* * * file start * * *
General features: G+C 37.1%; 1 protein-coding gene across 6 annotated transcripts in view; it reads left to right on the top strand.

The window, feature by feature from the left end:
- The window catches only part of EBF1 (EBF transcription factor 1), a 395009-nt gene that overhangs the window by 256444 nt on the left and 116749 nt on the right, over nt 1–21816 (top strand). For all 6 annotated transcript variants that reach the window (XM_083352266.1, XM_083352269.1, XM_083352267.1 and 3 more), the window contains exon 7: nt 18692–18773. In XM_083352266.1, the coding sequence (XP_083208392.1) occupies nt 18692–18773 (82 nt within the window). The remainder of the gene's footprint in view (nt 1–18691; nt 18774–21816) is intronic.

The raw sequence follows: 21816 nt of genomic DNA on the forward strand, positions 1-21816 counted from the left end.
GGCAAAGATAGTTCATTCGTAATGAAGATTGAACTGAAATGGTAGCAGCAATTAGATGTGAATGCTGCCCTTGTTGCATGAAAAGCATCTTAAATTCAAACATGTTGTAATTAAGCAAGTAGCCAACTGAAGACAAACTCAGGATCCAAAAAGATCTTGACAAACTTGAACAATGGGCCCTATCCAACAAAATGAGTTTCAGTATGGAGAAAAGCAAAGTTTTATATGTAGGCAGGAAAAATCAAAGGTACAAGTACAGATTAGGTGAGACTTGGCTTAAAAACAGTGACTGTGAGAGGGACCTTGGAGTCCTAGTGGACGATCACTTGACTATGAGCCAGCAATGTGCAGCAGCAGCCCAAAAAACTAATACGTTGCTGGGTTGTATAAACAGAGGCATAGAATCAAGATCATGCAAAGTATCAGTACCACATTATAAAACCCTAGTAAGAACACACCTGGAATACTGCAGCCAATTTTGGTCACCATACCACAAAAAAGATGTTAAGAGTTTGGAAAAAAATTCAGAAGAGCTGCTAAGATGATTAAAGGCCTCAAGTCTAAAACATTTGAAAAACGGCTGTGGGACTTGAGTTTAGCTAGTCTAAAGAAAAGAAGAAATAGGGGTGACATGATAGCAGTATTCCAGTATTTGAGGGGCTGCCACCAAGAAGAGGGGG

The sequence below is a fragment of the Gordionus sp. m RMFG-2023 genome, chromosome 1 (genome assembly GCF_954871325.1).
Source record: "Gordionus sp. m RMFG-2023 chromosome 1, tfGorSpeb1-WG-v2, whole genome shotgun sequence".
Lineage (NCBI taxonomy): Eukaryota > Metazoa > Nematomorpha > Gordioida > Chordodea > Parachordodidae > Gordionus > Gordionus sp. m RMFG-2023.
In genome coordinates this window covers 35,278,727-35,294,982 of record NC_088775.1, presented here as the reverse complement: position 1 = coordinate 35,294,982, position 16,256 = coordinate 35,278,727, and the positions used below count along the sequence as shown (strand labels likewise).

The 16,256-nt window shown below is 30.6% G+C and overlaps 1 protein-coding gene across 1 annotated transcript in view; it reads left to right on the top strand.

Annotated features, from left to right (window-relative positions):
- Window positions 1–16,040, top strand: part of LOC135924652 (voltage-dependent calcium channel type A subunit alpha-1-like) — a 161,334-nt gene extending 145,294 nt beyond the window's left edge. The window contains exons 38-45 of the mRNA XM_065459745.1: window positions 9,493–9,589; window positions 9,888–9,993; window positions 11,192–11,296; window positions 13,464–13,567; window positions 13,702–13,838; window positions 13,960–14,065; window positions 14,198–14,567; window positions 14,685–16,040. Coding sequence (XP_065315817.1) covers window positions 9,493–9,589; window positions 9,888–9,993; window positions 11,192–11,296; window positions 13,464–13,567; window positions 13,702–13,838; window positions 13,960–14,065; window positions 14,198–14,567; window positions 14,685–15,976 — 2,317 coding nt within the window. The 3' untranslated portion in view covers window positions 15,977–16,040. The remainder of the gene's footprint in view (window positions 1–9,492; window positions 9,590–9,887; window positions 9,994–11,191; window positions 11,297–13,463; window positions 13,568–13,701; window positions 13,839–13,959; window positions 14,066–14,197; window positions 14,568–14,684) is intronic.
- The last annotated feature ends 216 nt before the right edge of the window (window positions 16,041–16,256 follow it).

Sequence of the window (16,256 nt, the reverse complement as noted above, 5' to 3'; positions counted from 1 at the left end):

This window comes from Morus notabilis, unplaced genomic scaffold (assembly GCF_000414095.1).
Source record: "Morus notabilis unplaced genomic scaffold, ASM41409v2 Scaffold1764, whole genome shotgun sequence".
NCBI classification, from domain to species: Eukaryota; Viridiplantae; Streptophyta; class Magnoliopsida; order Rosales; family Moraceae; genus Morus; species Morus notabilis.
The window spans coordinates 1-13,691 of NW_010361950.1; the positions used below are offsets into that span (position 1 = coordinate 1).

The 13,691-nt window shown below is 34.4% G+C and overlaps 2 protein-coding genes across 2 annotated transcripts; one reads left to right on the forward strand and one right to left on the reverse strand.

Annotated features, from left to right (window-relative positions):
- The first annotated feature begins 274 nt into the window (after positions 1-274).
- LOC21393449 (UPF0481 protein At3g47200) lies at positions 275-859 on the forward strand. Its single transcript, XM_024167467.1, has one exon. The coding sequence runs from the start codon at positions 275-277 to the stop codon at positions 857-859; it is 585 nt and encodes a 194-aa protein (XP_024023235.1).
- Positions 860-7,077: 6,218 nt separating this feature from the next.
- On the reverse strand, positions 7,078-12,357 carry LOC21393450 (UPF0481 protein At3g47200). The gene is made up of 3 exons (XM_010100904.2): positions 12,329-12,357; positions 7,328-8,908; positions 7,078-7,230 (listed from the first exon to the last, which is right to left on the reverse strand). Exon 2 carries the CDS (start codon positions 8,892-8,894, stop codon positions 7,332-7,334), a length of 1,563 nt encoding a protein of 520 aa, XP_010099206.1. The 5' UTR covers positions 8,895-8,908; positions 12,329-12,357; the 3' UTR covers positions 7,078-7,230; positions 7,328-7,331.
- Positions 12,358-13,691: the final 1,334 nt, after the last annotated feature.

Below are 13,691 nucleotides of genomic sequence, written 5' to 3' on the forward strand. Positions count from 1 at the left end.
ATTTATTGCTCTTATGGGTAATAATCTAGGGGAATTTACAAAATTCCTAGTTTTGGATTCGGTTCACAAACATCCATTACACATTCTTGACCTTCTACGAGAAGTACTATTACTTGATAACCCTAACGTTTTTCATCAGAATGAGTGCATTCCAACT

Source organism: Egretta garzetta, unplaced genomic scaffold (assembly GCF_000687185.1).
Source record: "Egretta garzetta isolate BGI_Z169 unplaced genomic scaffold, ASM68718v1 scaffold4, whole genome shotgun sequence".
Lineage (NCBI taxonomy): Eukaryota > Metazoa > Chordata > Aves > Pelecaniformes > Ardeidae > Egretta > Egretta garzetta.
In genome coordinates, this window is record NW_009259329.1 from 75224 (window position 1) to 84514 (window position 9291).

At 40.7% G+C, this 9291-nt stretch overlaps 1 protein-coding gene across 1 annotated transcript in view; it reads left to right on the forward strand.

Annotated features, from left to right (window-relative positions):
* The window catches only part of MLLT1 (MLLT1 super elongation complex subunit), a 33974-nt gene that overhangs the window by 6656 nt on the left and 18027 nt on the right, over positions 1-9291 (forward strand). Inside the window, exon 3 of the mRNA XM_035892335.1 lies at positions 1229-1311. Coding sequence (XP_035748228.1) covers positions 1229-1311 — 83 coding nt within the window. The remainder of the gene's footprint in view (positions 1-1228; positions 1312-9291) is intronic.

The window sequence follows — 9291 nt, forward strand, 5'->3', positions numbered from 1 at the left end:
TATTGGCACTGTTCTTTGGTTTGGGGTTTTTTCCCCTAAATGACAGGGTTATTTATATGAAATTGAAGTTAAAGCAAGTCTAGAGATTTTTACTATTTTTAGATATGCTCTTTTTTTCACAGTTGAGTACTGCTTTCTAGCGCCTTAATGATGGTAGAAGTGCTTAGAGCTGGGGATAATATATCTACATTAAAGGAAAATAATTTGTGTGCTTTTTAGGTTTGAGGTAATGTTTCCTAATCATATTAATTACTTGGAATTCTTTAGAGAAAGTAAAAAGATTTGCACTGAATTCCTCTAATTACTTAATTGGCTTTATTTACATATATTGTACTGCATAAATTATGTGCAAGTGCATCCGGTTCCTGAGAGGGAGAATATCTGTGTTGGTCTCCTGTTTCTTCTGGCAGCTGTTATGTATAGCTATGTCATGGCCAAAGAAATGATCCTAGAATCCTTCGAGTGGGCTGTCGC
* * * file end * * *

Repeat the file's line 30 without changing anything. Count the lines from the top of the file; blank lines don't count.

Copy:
Lineage (NCBI taxonomy): Eukaryota > Metazoa > Chordata > Aves > Pelecaniformes > Ardeidae > Egretta > Egretta garzetta.